Although Schachermeyr’s theory is not commonly held among students of the Sea Peoples, there are those who continue to believe that a famine in the Balkans drove several tribes, including the Illyrians, to migrate over land and over water(ba).”
Mycenaean Sea Peoples
The Oxford Companion to the Bible  is certain that the Sea Peoples were originally Mycenaean, who moved south, following the collapse of their civilisation at the end of the Late Bronze Age. They were repelled by the Egyptians and then moved on to the Levant where they later became known as the Philistines. A paper(ab) that also links the Philistines with the Sea Peoples from a biblical perspective is available.
Shelley Wachsmann(aj), also offers evidence that at least some Mycenaeans were involved with the Sea Peoples(ak).
There is a claim that the Sea Peoples also attacked Mycenaean Greece on two occasions and that Athens survived both(ae). Contrast that with the contention that there was a Mycenaean group within the Sea Peoples. The confusion surrounding the Sea Peoples is exemplified by the response to a question on the quora.com website(af).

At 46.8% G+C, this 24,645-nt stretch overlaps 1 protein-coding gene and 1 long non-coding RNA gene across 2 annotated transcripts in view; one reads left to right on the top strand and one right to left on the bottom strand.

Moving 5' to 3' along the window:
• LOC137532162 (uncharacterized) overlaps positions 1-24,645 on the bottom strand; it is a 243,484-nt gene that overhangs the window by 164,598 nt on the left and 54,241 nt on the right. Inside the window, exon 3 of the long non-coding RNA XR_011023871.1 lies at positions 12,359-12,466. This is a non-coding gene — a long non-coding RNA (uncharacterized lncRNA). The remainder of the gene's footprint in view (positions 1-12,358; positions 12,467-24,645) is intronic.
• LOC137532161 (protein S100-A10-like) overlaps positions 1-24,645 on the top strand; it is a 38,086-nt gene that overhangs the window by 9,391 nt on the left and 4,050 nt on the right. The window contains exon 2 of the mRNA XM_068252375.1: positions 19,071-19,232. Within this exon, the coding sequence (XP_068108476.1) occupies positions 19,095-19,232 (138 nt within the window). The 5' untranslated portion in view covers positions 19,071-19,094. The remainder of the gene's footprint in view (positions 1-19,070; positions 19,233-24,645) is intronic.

Sea Peoples from Anatolia (Northern Levant)
Erick Wright, formerly a regular contributor to the now-defunct Atlantis Rising forums(b) had initially thought that Atlantis had been situated in Morocco but further research led him to conclude that Atlantis was located in what today is Southern Turkey and that Atlanteans were among the Sea Peoples who attacked Egypt in 1200 BC. Another Atlantis Rising forum(e) on the subject is also worth a look as is another illustrated site(f) which includes a map of the homelands of the Sea Peoples.
The historian, Sanford Hoist, published a paper in which he argued(j) for an Anatolian origin for the Sea Peoples together with other groups such as the Phoenicians.
The most recent addition to our knowledge of the Sea Peoples appears to be imminent with the publication of a paper in the December 2017 issue of the journal Proceedings of the Dutch Archaeological and Historical Society. Written by Frederik Woudhuizen and Eberhard Zangger, the authors offer a translation of a 3200-year-old inscription That may refer to the Sea Peoples and link them with western Turkey. You can read more, now, on the Livescience website(z). In a 2006 paper(ac), The Ethnicity of the Sea Peoples, Woudhuizen included some groups from the Central Mediterranean as part of the Sea Peoples.
Erich Fred Legner offers an extensive paper(au) on the diversity of the Sea Peoples. Brian Janeway explored the idea that the Sea Peoples originated in the Northern Levant(aw).
Sea Peoples from Southern Levant (Modern Syria, Lebanon, Israel & Palestine)
Joseph Morris in his thesis(m) presented to the Classics Department of Florida State University in 2006 defined the Sea Peoples as “a coalition consisting of the indigenous populations of Syria-Palestine led by the neo-Hittite states.”